- Reception and call quality Overall signal strength was equal to or slightly better than the RAZR I used previously
- Display Crystal clear, HD resolution, viewing angles are pretty good, as well as brightness doesn't have to be high for it to be clearly readable.
- Battery life Decent battery life. I did turn off NFC and Bluetooth since I use neither, so those may have an effect if you use them.
- Camera Coming from a RAZR, this camera is lightning fast, camera button makes getting to take a picture easy, though the options seem lacking.
- Ease of use It's a Windows Phone so the experience is quite straight forward.
- Design and form factor The phone's design is solid, feels great in the hand, but the using the camera button for taking a photo can cause blur, plus the power button's hard to reach.
- Portability (size / weight) It's a sweet size. Not huge like a Galaxy or Note, but not tiny as an iPhone.
- Media support I mainly listen to music, podcasts, watch YouTube, and listen to some live streaming, and it all works as needed.
- Durability No comments
- Ecosystem (apps, accessories, etc.) The issue with Windows Phone has always been ecosystem, and the 8X introduces a 16x9 screen, something many apps still need to update for. Still needs apps too.
Starting off, hardware. The 8X truly is a great representation of what a Windows Phone should be. Eye catching with a bold color body, the back having a soft feel that makes it feel good to hold. The edges are rounded, along with the back curving into the sides with a pillow-like shape. The buttons on the phone have a different feel, believe metal, and they are a little difficult to operate, but not something you can't adapt to easily. The real issue here would have to be the power buttons though. The placement on the top seems off because it's difficult to reach, and the button on mine is a little bit squishy. If it were placed on the side, maybe the opposite position of the volume rocker, I think it'd be a little more pleasing to use.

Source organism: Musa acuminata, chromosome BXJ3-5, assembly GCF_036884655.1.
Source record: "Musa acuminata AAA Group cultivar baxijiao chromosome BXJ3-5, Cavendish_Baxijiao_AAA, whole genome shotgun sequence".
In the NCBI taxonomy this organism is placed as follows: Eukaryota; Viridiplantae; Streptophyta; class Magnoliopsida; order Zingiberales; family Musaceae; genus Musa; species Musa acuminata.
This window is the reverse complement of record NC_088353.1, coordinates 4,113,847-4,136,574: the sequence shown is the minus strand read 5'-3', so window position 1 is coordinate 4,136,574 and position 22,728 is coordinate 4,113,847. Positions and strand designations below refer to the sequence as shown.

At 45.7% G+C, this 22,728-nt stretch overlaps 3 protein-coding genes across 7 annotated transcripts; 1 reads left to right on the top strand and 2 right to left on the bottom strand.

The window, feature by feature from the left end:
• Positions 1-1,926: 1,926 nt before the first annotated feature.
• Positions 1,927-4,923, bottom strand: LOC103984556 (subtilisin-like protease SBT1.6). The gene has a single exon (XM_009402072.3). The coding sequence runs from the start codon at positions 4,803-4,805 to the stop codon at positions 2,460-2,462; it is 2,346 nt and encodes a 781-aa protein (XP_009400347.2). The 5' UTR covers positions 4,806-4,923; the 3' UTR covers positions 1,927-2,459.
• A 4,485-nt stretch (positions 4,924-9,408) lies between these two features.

Both cameras on the phone are nice, much better than the RAZR I came from. The ability to go from pocket to snapping a picture in six seconds without unlocking is quite nice, and this is by long holding the camera button. The autofocus is quick, though you occasionally do get blur. The front facing camera is fairly nice quality, the extra wide lenses makes getting more of your surroundings quite easy.
The speaker on the phone is great, not appearing to distort at high volume as well as getting amazingly loud in of itself.
Now, software side is a mixture of great and, well, not so great. Windows Phone 8 has a number of great improvements over the previous versions, especially seen in multitasking and app start times, the best example of this being the instantaneous start of Rowi, a third party Twitter client.
The built in apps largely feel the same as they have before, minor changes throughout such as multiple selection in the Photos hub with an easy option to upload to SkyDrive. Microsoft has also introduced the ability to upload full quality photos automatically to SkyDrive, though only uses Wifi to do so. The Camera app almost seems like a downgrade, settings hidden a level deep, as well as the amount of settings available seemingly decreased. At the same time, they've introduced Lenses, which appears to be waiting for more apps to take advantage of the feature. XBOX Music is an interesting upgrade and downgrade from Zune, the Smart DJ feature seeming to work better than in the past, but XBOX Music Cloud being a bit of a mess and with no apparent ability to easily not include it in playing music unless you explicitly don't use it ala settings.
Last, third party apps are still a cross between rare beauty and stalling nightmares. Some of the larger, well known apps are beautiful and work great, such as Facebook, Rowi, MetroTube, but dive deeper and you find plenty of garbage, something true of most platforms. The issue the 8X has is that it's a different screen ratio than Windows Phone traditionally has been, so many apps are essentially letterboxed with a black bar appearing above the app, which is disappointing. Most of the big names appear to be updating their apps, and it appears that others are slowly as well, but that is pretty much a waiting game.
So, is a Windows Phone 8X worth purchasing? Yes and no. The primary experience is pretty solid, just as it always has been, but third party apps are still a mixed bag.
0 people find this review helpful